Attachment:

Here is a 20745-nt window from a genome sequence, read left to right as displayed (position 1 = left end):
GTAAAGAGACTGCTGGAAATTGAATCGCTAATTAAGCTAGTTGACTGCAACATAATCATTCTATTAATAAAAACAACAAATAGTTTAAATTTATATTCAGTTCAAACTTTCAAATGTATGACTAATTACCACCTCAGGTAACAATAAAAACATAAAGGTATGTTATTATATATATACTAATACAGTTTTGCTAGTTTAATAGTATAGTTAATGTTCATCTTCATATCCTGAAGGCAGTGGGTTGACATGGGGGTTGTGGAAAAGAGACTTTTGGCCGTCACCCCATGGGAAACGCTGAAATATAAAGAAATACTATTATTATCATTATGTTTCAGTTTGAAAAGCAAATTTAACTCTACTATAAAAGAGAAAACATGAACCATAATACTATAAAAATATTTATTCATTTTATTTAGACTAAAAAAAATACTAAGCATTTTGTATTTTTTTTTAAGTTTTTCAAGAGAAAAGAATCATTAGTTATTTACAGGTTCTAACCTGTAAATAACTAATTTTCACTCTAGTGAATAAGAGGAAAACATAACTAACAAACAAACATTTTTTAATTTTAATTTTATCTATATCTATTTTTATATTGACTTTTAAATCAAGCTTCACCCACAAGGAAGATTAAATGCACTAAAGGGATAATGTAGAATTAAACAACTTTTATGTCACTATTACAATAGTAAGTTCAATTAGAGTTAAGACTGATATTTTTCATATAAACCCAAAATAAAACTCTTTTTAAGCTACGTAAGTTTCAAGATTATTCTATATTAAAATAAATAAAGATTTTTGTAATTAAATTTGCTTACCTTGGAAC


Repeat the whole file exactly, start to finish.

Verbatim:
Here is a 20745-nt window from a genome sequence, read left to right as displayed (position 1 = left end):
GTAAAGAGACTGCTGGAAATTGAATCGCTAATTAAGCTAGTTGACTGCAACATAATCATTCTATTAATAAAAACAACAAATAGTTTAAATTTATATTCAGTTCAAACTTTCAAATGTATGACTAATTACCACCTCAGGTAACAATAAAAACATAAAGGTATGTTATTATATATATACTAATACAGTTTTGCTAGTTTAATAGTATAGTTAATGTTCATCTTCATATCCTGAAGGCAGTGGGTTGACATGGGGGTTGTGGAAAAGAGACTTTTGGCCGTCACCCCATGGGAAACGCTGAAATATAAAGAAATACTATTATTATCATTATGTTTCAGTTTGAAAAGCAAATTTAACTCTACTATAAAAGAGAAAACATGAACCATAATACTATAAAAATATTTATTCATTTTATTTAGACTAAAAAAAATACTAAGCATTTTGTATTTTTTTTTAAGTTTTTCAAGAGAAAAGAATCATTAGTTATTTACAGGTTCTAACCTGTAAATAACTAATTTTCACTCTAGTGAATAAGAGGAAAACATAACTAACAAACAAACATTTTTTAATTTTAATTTTATCTATATCTATTTTTATATTGACTTTTAAATCAAGCTTCACCCACAAGGAAGATTAAATGCACTAAAGGGATAATGTAGAATTAAACAACTTTTATGTCACTATTACAATAGTAAGTTCAATTAGAGTTAAGACTGATATTTTTCATATAAACCCAAAATAAAACTCTTTTTAAGCTACGTAAGTTTCAAGATTATTCTATATTAAAATAAATAAAGATTTTTGTAATTAAATTTGCTTACCTTGGAAC